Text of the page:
What type of play is "The Merchant of Venice"?

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In William Shakespeare's era, plays were generally classified as comedy, tragedy, or history. Although the tragedies were not structured exactly like their classical antecedents, they share common elements including a large number of deaths, including that of the hero, and a sad ending for many. The histories concern real figures, often England's kings.

The comedies generally have lighter themes and characters rarely die. They usually have a central love story, or stories, ending in marriage(s). As Shakespeare aged and gained in playwriting experience, his comedies became more serious. With its substantive themes of religious tolerance, mercy and cruelty, and women's subordination to the patriarchy, Merchant of Venice presages the serious turn of the Bard's comedies. While matches are made and young lovers correctly paired off, marriage comes at a cost, especially for Jessica's relationship with her father.

A few years later, with even more somber themes, comedies such as The Tempest and The Winter's Tale today are often called "romances."

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Good question, and one which I think the play itself is quite interested in.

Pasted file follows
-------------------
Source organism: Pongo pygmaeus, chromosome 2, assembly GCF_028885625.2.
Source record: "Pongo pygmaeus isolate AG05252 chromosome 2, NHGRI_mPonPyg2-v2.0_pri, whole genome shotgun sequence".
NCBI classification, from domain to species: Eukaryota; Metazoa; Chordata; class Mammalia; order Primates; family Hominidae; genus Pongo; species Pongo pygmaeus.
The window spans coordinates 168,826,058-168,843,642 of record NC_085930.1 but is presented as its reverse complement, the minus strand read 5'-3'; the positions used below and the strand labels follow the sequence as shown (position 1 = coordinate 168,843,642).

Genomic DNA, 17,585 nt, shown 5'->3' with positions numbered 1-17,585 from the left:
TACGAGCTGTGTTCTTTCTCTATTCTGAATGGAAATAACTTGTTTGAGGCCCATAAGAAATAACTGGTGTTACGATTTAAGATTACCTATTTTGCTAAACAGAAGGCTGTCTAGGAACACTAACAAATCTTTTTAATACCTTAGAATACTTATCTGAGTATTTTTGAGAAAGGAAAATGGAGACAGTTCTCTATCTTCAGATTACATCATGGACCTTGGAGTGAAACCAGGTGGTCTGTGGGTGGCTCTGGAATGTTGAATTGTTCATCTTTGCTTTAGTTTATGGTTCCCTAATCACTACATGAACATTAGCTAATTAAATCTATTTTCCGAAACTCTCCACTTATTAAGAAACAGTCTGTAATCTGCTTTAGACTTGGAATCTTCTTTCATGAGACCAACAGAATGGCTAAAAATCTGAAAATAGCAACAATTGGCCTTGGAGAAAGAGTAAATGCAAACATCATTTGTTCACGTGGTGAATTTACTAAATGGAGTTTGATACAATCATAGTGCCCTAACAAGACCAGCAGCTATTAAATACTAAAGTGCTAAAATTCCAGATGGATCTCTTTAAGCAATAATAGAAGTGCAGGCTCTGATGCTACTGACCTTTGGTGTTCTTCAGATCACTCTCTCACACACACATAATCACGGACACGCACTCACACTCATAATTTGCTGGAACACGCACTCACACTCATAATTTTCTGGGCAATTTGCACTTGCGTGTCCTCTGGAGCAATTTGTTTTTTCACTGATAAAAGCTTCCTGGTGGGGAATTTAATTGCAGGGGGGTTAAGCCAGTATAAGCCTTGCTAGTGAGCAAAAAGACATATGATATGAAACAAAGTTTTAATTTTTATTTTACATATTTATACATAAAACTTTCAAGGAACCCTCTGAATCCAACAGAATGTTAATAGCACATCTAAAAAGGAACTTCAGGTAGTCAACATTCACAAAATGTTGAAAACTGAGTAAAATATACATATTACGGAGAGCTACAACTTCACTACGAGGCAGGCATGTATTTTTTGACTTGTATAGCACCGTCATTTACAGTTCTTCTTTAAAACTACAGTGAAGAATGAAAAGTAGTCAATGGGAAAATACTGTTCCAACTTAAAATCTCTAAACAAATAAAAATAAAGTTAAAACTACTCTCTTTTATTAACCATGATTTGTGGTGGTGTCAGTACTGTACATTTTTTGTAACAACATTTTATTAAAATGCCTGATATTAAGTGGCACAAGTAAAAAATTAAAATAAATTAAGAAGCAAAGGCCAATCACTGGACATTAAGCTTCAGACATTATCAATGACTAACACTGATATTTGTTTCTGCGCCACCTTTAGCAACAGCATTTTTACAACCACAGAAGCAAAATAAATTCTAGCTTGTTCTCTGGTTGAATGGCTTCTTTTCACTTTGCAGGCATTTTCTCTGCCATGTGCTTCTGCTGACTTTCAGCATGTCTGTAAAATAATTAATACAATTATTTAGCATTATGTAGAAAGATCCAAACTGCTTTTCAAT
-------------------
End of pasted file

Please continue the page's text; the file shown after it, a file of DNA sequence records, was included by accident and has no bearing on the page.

Heminges and Condell, when they put together the First Folio, classed it as a "comedy" (see the link below), though in the modern theatre, it's usually played as something more akin to a tragedy. Though no-one dies, and the play ends with the reinforcement of marriages (what Shakespeare scholars the last few years ago have defined as necessary for a "comedy") - Shylock's unusually dark ending (rather like Malvolio's in "Twelfth Night") seems far more akin to tragedy.

What it's usually called today is a "problem play". All that means is that we just don't know, and that both the generic labels of tragedy and comedy are difficult to definitively apply to the play. It has elements of both: it's more complex, larger than the genres.

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